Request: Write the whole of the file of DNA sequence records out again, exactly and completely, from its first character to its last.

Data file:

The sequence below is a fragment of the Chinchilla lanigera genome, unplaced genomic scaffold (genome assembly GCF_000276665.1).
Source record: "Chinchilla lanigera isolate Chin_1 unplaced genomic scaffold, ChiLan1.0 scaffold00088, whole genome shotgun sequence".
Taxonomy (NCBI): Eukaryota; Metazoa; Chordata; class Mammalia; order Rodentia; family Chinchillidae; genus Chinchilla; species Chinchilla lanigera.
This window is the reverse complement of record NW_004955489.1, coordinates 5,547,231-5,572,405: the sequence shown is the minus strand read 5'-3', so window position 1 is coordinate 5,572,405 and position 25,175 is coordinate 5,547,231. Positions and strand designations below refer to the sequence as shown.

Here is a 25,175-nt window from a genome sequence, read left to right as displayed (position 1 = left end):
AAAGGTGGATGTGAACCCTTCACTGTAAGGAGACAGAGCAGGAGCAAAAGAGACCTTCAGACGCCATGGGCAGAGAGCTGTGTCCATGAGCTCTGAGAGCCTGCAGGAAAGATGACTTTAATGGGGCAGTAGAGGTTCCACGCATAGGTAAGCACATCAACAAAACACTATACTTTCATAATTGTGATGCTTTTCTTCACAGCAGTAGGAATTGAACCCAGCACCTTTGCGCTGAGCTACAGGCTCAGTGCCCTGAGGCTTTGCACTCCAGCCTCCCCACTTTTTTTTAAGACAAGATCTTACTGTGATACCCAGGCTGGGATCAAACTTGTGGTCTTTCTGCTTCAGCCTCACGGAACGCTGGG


The sequence below is a fragment of the Chinchilla lanigera genome, unplaced genomic scaffold (genome assembly GCF_000276665.1).
Source record: "Chinchilla lanigera isolate Chin_1 unplaced genomic scaffold, ChiLan1.0 scaffold00088, whole genome shotgun sequence".
Taxonomy (NCBI): Eukaryota; Metazoa; Chordata; class Mammalia; order Rodentia; family Chinchillidae; genus Chinchilla; species Chinchilla lanigera.
This window is the reverse complement of record NW_004955489.1, coordinates 5,547,231-5,572,405: the sequence shown is the minus strand read 5'-3', so window position 1 is coordinate 5,572,405 and position 25,175 is coordinate 5,547,231. Positions and strand designations below refer to the sequence as shown.

Here is a 25,175-nt window from a genome sequence, read left to right as displayed (position 1 = left end):
AAAGGTGGATGTGAACCCTTCACTGTAAGGAGACAGAGCAGGAGCAAAAGAGACCTTCAGACGCCATGGGCAGAGAGCTGTGTCCATGAGCTCTGAGAGCCTGCAGGAAAGATGACTTTAATGGGGCAGTAGAGGTTCCACGCATAGGTAAGCACATCAACAAAACACTATACTTTCATAATTGTGATGCTTTTCTTCACAGCAGTAGGAATTGAACCCAGCACCTTTGCGCTGAGCTACAGGCTCAGTGCCCTGAGGCTTTGCACTCCAGCCTCCCCACTTTTTTTTAAGACAAGATCTTACTGTGATACCCAGGCTGGGATCAAACTTGTGGTCTTTCTGCTTCAGCCTCACGGAACGCTGGG